abusesaffiliationarrow-downarrow-leftarrow-rightarrow-upattack-typeburgerchevron-downchevron-leftchevron-rightchevron-upClock iconclosedeletedevelopment-povertydiscriminationdollardownloademailenvironmentexternal-linkfacebookfiltergenderglobegroupshealthC4067174-3DD9-4B9E-AD64-284FDAAE6338@1xinformation-outlineinformationinstagraminvestment-trade-globalisationissueslabourlanguagesShapeCombined Shapeline, chart, up, arrow, graphLinkedInlocationmap-pinminusnewsorganisationotheroverviewpluspreviewArtboard 185profilerefreshIconnewssearchsecurityPathStock downStock steadyStock uptagticktooltiptwitteruniversalityweb

Diese Seite ist nicht auf Deutsch verfügbar und wird angezeigt auf English


16 Jun 2021

Trade Union Congress,
Australian Council of Trade Unions

Australian and UK unions' statement on UK-Australia trade deal

'Australian and UK unions' statement on UK-Australia trade deal', 16 June 2021

"The UK and Australian Government are set to announce an in-principle agreement at the G7 summit this weekend on the UK-Australia Free Trade Agreement that has been negotiated in secret for almost a year.  

Workers have been kept in the dark throughout the negotiations, with trade unions not consulted about the text of the agreement and its impact on workers. There has been no independent economic modelling to demonstrate that the Agreement will create good jobs in each country. 

The Trade Unions Congress (TUC) and the Australian Council of Trade Unions (ACTU) released a joint statement in September 2020[1] outlining the expectations of workers in both countries about the content of a free trade agreement.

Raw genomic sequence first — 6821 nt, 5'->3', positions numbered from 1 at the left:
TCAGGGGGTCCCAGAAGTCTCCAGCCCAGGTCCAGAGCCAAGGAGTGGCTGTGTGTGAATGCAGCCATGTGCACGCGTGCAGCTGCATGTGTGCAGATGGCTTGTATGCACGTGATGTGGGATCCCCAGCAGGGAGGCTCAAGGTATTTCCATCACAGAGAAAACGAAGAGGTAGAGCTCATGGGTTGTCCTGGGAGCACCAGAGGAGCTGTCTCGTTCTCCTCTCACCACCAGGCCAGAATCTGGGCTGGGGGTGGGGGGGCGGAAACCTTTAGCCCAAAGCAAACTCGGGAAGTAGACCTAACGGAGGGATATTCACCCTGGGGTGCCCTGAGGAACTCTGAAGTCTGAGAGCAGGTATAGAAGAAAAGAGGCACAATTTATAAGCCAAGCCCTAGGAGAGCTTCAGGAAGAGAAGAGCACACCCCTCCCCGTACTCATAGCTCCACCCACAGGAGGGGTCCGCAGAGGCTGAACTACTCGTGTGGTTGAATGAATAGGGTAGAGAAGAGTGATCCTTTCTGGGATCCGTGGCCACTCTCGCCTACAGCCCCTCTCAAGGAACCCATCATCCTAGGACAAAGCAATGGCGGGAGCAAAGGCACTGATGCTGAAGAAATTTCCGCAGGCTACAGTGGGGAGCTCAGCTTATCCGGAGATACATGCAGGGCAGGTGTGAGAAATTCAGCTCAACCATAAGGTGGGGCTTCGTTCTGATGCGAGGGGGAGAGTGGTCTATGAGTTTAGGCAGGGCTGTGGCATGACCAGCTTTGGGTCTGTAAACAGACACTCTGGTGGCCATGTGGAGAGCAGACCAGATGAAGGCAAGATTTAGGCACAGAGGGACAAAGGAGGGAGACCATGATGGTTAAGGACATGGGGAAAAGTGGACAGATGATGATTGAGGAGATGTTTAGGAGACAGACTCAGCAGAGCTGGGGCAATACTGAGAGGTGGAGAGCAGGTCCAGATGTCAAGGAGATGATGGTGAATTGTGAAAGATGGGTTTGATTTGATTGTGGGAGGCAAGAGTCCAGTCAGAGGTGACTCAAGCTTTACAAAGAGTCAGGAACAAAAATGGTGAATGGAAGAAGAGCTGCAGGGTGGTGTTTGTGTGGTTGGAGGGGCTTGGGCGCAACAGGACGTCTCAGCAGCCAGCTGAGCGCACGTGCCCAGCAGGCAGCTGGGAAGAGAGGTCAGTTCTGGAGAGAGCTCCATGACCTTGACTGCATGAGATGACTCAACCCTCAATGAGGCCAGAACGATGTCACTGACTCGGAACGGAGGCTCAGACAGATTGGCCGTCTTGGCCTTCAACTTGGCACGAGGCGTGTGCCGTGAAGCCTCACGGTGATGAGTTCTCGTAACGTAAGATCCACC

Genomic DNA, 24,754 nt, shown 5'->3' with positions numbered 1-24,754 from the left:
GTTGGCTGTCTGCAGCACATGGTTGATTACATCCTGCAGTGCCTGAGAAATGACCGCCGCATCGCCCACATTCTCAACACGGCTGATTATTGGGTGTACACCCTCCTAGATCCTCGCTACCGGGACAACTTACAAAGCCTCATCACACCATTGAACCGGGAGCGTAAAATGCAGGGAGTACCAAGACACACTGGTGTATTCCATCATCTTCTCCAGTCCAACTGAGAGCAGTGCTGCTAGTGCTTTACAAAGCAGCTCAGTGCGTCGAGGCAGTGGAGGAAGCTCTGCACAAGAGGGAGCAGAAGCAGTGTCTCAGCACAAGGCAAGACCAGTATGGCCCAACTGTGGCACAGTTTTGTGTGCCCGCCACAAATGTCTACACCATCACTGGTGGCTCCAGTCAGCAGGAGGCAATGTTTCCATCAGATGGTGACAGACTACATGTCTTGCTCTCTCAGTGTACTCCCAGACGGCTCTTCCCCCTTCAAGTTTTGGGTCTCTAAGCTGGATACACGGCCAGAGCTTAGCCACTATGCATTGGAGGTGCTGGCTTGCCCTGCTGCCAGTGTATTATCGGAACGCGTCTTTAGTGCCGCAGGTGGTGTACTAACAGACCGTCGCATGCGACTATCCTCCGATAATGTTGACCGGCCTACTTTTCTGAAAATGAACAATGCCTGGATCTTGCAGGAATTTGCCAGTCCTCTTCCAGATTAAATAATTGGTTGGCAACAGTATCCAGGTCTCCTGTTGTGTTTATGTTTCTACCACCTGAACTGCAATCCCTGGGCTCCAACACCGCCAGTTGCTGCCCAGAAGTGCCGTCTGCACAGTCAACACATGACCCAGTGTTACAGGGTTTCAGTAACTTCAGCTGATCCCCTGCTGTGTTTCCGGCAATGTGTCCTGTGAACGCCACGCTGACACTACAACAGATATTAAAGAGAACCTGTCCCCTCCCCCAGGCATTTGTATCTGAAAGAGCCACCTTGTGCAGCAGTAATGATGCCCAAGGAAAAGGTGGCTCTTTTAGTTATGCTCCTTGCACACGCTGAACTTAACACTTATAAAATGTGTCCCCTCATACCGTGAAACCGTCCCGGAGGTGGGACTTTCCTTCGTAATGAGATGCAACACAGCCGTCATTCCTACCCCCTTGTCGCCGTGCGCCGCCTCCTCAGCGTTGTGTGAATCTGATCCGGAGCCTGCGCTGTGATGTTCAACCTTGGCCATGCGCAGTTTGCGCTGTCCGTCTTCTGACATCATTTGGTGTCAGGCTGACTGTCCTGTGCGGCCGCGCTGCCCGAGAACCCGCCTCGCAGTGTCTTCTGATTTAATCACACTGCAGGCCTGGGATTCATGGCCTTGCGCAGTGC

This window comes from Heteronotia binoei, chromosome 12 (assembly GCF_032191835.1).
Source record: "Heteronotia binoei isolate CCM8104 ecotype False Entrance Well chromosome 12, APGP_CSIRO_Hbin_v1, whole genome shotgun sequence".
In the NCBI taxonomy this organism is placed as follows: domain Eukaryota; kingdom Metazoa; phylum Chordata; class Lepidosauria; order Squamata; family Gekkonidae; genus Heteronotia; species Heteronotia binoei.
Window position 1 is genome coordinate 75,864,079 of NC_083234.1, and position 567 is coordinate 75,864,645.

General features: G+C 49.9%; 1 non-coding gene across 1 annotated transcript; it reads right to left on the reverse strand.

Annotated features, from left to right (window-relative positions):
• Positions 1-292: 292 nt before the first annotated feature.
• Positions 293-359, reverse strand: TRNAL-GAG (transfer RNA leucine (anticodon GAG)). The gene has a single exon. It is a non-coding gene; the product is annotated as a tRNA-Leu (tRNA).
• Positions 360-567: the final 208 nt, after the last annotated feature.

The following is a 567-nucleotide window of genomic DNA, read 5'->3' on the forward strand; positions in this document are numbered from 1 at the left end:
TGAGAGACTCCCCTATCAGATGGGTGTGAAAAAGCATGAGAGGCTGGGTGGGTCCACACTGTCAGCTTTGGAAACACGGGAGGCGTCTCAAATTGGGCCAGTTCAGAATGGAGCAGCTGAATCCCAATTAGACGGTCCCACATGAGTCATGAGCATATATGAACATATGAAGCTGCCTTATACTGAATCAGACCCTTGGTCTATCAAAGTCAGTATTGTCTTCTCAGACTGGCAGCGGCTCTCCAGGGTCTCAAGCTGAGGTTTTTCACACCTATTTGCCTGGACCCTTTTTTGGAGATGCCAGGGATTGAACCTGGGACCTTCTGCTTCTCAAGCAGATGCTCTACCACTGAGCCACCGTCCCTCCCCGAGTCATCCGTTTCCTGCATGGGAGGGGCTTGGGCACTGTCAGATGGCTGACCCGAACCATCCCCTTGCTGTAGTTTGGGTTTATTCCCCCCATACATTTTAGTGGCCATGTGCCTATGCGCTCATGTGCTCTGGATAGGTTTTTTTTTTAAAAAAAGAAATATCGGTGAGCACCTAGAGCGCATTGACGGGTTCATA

Yet, information available about the negotiations indicates it is failing to meet the goals set out by the unions at the start of negotiations.

The ACTU and TUC call on the Australian and UK Governments to immediately engage with trade unions to  address our concerns about the trade negotiations.

There are threats that the UK-Australia trade deal may:

  • include Investor-State Dispute Settlement (ISDS), which gives multinational corporations special rights to sue governments over actions that threaten their profits which could including renationalising public services or introducing new workers’ rights
  • not contain measures to adequately enforce and protect labour rights;
  • not allow governments to maintain skills testing requirements for industries and professions and domestic labour market testing processes;
  • contain a ‘youth mobility scheme’ that does not have adequate measures to ensure the rights of young migrant workers are respected;
  • not protect public services from being locked into privatisation;
  • not adequately protect the right of our governments to regulate in the public interest;
  • not protect the ability of our governments to regulate the digital economy and guarantee protections for personal data."

Part of the following timelines

UK Trade Policy

UK-Australia trade deal signed